• Clark J
      • Glasziou P
      • Del Mar C
      • Bannach-Brown A
      • Stehlik P
      • Scott AM.
      A full systematic review was completed in 2 weeks using automation tools: a case study.
      ,
      • Haddaway NR
      • Westgate MJ.
      Predicting the time needed for environmental systematic reviews and systematic maps.
      ,
      • Pham B
      • Bagheri E
      • Rios P
      • Pourmasoumi A
      • Robson RC
      • Hwee J
      • et al.
      Improving the conduct of systematic reviews: a process mining perspective.
      ]. Project management and coordination needed the largest proportion of SR production time. This is relevant for future initiatives that aim to make the SR production process more efficient, since this task is usually not in focus when thinking about SR production steps.
      We did not identify any study reporting on how much resources the certainty of evidence assessments requires, and only 6 studies reported resources other than time. We also did not identify a study focusing specifically on updating an existing SR; however, the resource use for individual steps of the SR process is probably similar when updating a review. The only study reporting resource use for the specific steps of formulating the review question, searching for existing SRs, writing a protocol, synthesis/ meta-analysis, and writing up the report was that of Clark et al. [
      • Clark J
      • Glasziou P
      • Del Mar C
      • Bannach-Brown A
      • Stehlik P
      • Scott AM.
      A full systematic review was completed in 2 weeks using automation tools: a case study.
      ]. This study was a case study of a single SR, so the generalizability is very limited.
      Our scoping review showed that literature search requires only a small proportion of the overall time required to complete a SR. This contradicts survey results among scientists in dentistry who perceived literature search as a particularly time-consuming challenge [
      • Major MP
      • Warren S
      • Flores-Mir C.
      Survey of systematic review authors in dentistry: challenges in methodology and reporting.
      ]. In the included studies of our scoping review, information specialists performed the search steps, which might explain why literature search did not take so much time though it is a very complex step in the SR process.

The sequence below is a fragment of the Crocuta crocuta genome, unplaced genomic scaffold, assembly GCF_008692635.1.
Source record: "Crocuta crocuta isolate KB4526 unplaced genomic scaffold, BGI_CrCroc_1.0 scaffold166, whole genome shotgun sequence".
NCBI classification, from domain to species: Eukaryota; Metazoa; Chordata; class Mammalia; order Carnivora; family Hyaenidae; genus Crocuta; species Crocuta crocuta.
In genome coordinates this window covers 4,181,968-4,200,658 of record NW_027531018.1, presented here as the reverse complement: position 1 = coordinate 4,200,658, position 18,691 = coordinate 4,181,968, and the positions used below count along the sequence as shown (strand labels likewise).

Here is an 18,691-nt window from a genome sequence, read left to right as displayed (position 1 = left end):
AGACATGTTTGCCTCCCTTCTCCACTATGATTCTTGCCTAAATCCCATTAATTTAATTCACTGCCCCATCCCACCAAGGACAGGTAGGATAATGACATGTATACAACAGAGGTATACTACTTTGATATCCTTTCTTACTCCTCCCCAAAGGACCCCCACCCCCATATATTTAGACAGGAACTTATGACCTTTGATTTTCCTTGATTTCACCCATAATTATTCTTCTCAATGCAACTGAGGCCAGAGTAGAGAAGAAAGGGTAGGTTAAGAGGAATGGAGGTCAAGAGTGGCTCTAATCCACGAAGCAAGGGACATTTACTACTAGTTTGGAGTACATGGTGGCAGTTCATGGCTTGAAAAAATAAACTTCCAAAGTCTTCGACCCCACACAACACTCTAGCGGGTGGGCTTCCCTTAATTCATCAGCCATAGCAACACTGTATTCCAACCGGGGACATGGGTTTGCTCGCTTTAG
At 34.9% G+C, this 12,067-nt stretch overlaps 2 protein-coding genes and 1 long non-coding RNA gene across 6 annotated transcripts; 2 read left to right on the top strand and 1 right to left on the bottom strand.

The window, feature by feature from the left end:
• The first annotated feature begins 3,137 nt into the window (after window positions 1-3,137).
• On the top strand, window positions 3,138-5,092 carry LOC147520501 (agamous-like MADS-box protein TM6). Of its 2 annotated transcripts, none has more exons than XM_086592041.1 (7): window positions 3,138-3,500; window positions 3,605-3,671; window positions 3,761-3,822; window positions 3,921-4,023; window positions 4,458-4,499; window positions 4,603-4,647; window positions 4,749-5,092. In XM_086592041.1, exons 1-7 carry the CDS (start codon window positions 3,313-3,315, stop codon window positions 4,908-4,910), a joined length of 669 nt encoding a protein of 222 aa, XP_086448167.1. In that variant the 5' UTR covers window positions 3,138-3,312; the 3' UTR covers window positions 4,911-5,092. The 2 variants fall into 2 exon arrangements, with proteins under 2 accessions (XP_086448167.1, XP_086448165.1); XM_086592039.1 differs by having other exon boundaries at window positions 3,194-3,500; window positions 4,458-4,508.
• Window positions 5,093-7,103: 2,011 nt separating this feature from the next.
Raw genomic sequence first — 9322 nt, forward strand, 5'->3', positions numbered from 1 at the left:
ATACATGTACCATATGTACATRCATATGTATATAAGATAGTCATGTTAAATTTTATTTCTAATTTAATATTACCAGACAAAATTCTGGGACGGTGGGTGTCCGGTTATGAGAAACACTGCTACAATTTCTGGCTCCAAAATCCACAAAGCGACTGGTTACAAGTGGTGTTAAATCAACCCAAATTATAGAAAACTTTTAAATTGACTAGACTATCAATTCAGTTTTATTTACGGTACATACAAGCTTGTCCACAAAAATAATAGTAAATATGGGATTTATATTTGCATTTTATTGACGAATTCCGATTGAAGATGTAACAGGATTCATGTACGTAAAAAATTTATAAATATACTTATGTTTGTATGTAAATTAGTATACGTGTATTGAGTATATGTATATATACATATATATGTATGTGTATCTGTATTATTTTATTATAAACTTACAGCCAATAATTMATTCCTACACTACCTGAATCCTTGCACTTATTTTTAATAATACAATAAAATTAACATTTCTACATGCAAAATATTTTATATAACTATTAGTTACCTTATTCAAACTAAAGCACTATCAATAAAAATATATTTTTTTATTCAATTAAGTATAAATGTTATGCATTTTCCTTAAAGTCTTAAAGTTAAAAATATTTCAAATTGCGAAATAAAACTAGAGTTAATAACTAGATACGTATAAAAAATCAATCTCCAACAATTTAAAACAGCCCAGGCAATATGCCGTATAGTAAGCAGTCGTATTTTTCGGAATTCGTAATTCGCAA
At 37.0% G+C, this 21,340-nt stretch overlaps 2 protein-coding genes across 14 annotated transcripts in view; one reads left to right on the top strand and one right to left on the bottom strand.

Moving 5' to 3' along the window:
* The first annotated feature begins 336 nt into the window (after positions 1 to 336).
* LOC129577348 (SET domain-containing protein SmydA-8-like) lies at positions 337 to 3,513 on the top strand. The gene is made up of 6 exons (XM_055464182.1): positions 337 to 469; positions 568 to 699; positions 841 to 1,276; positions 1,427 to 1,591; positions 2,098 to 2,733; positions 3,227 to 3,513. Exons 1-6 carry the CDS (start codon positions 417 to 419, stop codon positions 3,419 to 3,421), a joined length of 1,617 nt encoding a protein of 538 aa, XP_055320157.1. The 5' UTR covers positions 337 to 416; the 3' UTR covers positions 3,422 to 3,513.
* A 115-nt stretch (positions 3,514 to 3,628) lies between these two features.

The time needed for study selection, data extraction, and critical appraisal varied largely depending on the number of identified records and full texts. Other factors such as lack of experience or domain expertise might also increase resource use. In addition, the lack of using collaborative and supportive software increased the resource need [
      • Clark J
      • Glasziou P
      • Del Mar C
      • Bannach-Brown A
      • Stehlik P
      • Scott AM.
      A full systematic review was completed in 2 weeks using automation tools: a case study.
      ,
      • Hoang L
      • Schneider J.
      Opportunities for computer support for systematic reviewing - a gap analysis.
      ]. Although many supportive tools are available, the use of automation tools is still not very common in the SR community [
      • van Altena AJ
      • Spijker R
      • Olabarriaga SD.
      Usage of automation tools in systematic reviews.
      ]. Clark 2020a highlighted that the least time-consuming SR production tasks were generally those where the most automation tools were available, and vice versa [
      • Clark J
      • Glasziou P
      • Del Mar C
      • Bannach-Brown A
      • Stehlik P
      • Scott AM.
      A full systematic review was completed in 2 weeks using automation tools: a case study.
      ].

      4.1 Limitations

      Our scoping review has several limitations. First, we focused only on the resource use of different steps and approaches, not on the validity and accuracy of the methods or tools. We plan to answer this in a follow-up scoping review (https://osf.io/9423z). Second, we did not assess the RoB of the included studies. Instead, we described the methodological approach of the included studies for transparency. Third, we limited the inclusion criteria to studies published from 2009 onward—the year when PRISMA was published. We might have missed older but informative and relevant studies. However, we think that the included studies provide a good overview of current resource use in SR production. Fourth, we included only studies that mention any type of resource use in the abstract. We considered this necessary to achieve a balance of sensitivity and specificity during the screening process. Fifth, the included studies are heterogeneous. Specific time estimates must be interpreted with caution since they also depend on contextual factors such as the topic of the SR or team characteristics. However, we think that the median or mean estimates as well as the ranges provide a good orientation.